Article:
On March 14, 2017, a pregnant 16 year old girl, Elena Mondragon, was shot and killed by two Fremont, California police officers. She was considered an innocent victim bystander when Fremont police took part in executing an arrest warrant for Rico Tiger. Tiger was wanted for several armed robberies that occurred in Santa Clara and Alameda counties. Tiger was behind the wheel of a stolen BMW.
Plain clothed officers in tactical vests surrounded the stolen vehicle after it was blocked in. Tiger claimed he did not realize he was surrounded by police officers and put the vehicle in reverse and accelerated toward one of the undercover vehicles. When the stolen vehicle then moved toward two police officers, Sgt. Jeremy Miskella and Det. Joel Hernandez, the two fired on the vehicle. The officers who fired the shots did not have their body cameras on at the time and three other officers weren’t wearing them according to the district attorney’s report.
Mondragon was shot five times and died. The driver was not injured, but was ultimately charged with murder over Mondragon’s death.
Fremont Police Named as Defendant in Civil Rights Lawsuit
Fremont police policy states that officers in the path of an approaching vehicle shouldn’t shoot at it or the occupants. Instead, they should focus on getting out of the way. Mondragon’s family filed a lawsuit against Fremont policy, alleging that Elena Mondragon’s civil rights were violated. Mondragon’s sister, Christina Flores, stated that “Every day without her is hard. We feel we got robbed and that it was preventable. She should’ve been taken care of by the police…They are not being held accountable.”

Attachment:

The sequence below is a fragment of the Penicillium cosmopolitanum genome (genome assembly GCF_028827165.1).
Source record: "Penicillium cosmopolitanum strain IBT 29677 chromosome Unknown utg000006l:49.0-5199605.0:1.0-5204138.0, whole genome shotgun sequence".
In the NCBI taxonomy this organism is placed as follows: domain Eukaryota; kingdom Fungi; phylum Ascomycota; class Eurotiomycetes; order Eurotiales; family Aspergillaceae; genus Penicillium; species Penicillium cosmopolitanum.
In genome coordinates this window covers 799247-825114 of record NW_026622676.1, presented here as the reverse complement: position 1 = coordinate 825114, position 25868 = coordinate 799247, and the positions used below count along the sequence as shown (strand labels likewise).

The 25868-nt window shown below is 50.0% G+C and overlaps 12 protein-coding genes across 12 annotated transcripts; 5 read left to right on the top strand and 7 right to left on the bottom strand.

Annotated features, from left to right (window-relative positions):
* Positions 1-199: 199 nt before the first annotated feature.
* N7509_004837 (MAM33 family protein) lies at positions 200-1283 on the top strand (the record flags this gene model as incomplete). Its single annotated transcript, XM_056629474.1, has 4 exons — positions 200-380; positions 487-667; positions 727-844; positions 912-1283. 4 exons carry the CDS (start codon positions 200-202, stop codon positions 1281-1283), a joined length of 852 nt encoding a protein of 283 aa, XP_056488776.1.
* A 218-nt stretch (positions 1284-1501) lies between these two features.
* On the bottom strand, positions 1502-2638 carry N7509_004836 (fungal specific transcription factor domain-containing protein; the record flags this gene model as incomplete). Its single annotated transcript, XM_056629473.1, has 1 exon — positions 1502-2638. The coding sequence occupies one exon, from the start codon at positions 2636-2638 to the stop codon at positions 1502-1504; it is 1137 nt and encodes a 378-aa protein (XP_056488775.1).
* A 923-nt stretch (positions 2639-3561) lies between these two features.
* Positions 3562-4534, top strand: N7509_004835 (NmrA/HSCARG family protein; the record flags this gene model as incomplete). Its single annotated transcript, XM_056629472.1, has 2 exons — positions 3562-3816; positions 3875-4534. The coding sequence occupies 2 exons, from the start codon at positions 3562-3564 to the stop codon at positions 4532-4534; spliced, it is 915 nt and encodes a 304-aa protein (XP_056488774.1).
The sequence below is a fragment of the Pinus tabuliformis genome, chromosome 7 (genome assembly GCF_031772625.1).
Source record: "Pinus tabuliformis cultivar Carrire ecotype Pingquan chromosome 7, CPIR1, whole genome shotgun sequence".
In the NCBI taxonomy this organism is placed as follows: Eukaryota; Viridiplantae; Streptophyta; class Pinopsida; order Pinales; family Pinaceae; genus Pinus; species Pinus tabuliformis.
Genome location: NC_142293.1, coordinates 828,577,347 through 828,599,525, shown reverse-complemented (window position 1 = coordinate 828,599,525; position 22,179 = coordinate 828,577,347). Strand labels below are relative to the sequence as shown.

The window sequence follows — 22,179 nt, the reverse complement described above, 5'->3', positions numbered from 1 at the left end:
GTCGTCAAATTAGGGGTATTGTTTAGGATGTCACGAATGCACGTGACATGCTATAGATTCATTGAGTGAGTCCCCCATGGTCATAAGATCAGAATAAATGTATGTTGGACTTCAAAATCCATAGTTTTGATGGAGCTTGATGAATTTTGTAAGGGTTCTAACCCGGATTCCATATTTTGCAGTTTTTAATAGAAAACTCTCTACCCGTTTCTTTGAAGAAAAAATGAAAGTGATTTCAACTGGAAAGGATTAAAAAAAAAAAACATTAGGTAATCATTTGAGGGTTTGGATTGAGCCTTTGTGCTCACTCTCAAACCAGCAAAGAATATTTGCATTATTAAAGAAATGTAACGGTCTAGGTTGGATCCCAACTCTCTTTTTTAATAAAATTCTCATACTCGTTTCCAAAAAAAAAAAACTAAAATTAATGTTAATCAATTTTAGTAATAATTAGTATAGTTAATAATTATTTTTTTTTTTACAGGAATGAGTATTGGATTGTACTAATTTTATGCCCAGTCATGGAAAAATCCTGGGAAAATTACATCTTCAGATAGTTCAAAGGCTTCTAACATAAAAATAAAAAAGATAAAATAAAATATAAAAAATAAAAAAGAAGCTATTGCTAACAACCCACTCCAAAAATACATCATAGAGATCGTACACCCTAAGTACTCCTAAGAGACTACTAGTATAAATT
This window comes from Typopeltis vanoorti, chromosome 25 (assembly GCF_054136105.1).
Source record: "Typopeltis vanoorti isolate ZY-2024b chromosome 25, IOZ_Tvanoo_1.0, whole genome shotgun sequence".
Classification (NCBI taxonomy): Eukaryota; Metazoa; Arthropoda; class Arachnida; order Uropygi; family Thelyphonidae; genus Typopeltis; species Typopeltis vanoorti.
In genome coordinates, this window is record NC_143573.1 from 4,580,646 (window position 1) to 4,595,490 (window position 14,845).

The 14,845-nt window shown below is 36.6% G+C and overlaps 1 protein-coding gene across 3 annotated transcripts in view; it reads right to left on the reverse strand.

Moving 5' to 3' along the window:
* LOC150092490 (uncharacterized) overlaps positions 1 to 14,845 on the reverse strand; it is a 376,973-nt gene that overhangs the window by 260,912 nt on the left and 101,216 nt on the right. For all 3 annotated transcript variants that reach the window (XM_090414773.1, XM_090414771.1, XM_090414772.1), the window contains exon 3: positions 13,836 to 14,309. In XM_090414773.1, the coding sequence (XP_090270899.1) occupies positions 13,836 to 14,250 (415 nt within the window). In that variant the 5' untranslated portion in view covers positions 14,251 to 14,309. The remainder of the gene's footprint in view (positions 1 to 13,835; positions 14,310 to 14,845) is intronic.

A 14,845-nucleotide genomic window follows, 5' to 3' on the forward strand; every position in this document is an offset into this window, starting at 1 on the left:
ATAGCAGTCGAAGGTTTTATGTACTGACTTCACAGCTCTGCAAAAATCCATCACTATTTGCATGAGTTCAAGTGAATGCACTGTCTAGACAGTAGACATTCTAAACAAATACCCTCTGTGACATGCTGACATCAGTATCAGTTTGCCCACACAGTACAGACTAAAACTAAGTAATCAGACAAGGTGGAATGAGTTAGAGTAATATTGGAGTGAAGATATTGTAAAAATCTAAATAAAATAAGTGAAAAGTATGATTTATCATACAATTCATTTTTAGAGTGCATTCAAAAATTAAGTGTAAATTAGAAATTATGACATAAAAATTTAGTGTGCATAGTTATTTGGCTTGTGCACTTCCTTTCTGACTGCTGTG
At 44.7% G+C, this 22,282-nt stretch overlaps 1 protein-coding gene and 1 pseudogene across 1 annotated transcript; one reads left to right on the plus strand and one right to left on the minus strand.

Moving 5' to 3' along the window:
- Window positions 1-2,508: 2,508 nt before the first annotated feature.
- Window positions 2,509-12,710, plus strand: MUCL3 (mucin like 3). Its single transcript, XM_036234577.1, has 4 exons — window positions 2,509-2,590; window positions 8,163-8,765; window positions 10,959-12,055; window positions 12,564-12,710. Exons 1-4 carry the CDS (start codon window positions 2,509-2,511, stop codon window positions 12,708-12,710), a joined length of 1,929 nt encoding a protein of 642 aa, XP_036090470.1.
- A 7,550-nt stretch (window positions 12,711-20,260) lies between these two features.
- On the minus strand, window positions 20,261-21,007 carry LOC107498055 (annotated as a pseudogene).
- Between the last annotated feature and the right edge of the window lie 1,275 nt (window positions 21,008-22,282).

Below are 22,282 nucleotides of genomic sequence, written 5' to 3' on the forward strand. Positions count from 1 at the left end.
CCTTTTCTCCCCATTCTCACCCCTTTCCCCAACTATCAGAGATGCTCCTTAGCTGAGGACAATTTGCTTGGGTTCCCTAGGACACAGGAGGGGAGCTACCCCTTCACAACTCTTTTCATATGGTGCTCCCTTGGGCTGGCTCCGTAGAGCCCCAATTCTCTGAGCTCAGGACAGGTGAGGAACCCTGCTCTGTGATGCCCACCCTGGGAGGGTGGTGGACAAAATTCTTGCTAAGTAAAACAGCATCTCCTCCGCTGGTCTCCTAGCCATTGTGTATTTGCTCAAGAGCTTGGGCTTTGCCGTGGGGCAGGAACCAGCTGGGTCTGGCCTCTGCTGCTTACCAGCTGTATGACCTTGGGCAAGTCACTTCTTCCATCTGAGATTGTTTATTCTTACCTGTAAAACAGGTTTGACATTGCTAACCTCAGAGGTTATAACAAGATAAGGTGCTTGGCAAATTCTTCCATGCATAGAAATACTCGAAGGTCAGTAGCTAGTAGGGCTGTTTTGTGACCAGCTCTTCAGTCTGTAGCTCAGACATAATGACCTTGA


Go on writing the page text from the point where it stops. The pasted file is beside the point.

John Burris, attorney for the family, stated that, “We have real concerns about the police officers’ conduct, which was extremely reckless, negligent, and done with disregard for human lives. Police, without any regard for the occupants in the car, shot into a moving car, contrary to good police practices, resulting in the death of Elena, who was an innocent person.”
Mondragon’s mother, Michelle Mondragon, said, “It hurts to accept that no one has owned it.” She wasn’t told about her daughter’s death until the following day despite the incident.